by IP Justice Executive Director Robin D. Gross
at the 1st Session of the Provisional Committee on Proposals Related to a WIPO Development Agenda
23 February 2006 – Geneva, Switzerland

Thank you, Mr. Chairman for this opportunity to comment on the Friends of Development proposal. I represent IP Justice, an international civil liberties organization that promotes balanced intellectual property law.

Mr. Chairman, IP Justice has coordinated a group statement that has been endorsed by 138 public-interest NGOs from all four corners of the world to express our complete and united support for the Friends of Development proposal. The vast majority of these groups could not be here today to express their concerns, so we carry their message to this forum with this group statement, which is available on the floor table outside in 4 languages.

1. We fully support amending the WIPO Convention to include explicit language incorporating a Development Dimension. As a UN Specialized Agency, WIPO has an obligation to promote the application of intellectual property rights in a manner that promotes economic, social and cultural development in both developed and developing countries.

2. We fully support consideration of a Treaty on Access to Knowledge and Technology. A specification of user freedoms is crucial for establishing the appropriate balance between authors’ rights and the public interest that is critical for enabling development in disadvantaged countries and consumer rights everywhere. Particularly because rightsholders often curtail user rights by applying Technological Protection Measures (TPMs) to copyrighted works, a clear demarcation of user rights is necessary to maintain the traditional balance of rights.

In addition, Mr. Chairman, we endorse the following reforms to WIPO norms and practices, outlined in the Friends of Development proposal:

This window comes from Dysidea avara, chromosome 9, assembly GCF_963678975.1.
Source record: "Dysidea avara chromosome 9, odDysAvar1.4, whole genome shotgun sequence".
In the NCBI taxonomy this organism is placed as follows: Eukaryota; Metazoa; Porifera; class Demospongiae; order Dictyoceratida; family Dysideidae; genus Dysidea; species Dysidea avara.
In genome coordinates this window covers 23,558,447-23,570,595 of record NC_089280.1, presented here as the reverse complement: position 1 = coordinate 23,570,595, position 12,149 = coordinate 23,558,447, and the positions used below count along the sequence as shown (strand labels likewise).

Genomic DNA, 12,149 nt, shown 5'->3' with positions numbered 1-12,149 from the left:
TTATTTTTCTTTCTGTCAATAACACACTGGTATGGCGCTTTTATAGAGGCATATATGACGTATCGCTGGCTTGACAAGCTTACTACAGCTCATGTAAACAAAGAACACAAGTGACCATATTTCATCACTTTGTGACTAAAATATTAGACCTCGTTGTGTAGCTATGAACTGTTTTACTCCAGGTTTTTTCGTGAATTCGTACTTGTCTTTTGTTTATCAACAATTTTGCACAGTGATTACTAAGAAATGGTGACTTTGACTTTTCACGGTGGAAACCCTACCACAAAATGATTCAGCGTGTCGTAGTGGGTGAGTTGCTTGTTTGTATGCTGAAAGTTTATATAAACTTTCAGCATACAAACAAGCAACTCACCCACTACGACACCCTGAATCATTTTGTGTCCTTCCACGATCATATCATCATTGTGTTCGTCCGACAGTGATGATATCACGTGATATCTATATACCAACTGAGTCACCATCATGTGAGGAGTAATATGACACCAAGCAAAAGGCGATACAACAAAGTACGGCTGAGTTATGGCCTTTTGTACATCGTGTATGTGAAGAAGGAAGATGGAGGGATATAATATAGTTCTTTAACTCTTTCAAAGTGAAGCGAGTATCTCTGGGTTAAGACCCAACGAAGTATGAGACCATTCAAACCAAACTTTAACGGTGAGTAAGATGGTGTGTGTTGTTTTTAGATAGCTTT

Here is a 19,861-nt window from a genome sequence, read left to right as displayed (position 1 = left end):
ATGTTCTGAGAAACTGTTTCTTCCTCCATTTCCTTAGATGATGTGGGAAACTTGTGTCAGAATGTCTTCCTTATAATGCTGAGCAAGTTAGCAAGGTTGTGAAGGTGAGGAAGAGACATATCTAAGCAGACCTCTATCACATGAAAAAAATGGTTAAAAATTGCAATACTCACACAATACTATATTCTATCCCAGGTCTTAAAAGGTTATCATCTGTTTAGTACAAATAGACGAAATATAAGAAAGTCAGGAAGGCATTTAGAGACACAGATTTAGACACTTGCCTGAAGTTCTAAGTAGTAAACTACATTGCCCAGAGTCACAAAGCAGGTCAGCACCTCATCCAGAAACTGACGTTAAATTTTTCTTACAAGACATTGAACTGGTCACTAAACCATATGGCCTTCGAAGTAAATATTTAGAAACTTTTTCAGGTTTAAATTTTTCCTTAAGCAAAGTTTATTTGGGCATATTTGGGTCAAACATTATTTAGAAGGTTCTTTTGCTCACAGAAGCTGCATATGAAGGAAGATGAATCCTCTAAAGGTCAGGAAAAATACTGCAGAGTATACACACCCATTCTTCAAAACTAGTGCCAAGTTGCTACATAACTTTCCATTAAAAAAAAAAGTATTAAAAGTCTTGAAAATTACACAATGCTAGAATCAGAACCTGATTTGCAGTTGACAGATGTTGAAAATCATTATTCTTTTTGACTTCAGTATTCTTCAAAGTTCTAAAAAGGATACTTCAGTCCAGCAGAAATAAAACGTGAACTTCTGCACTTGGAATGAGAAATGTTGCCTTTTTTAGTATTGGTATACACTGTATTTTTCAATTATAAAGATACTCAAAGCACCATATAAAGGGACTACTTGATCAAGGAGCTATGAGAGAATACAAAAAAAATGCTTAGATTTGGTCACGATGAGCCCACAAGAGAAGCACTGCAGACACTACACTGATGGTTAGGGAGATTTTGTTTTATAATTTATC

3. Weigh the costs and benefits of intellectual property rights. WIPO should adopt norm-setting principles and guidelines that balance public access and competition against monopoly rights, with a unique evaluation for each country.

4. Intellectual property rights are not ends in themselves. WIPO should carry out independent, evidence-based “development impact assessments” in developing countries to ensure that application of these rights advances public goals by promoting innovation, creativity and technical development.

5. A “one size fits all” (XL) approach to IP rights does not foster development in all countries. Expansive application of these rights favors wealthy developed countries and maintains the current imbalance in access to knowledge and information that the Development Agenda is intended to remedy. WIPO should recognize the right of all countries to design development strategies according to their own national values.

6. Finally, Mr. Chairman, IP laws must protect flexibilities and limitations. International agreements and developed countries’ own laws provide for flexibilities and limitations such as competition policy, and compulsory licenses for medicine, and fair use. These exceptions demonstrate that limiting monopoly rights often achieves important public benefits. WIPO technical assistance should promote the full range of flexibilities provided by TRIPS.

Thank you, Mr. Chairman.

More Info:

IP Justice: 138 NGOs Sign Statement to Support Friends of Development Proposal
IP Justice Webpage on WIPO Development Agenda Treaty
IP Justice Media Release 20 Feb. 2006: “WIPO Resumes Development Agenda Debate”
2004 Friends of Development Proposal (WA/GA/31/11)
2006 Friends of Developmnet Proposal (PCDA/1/5)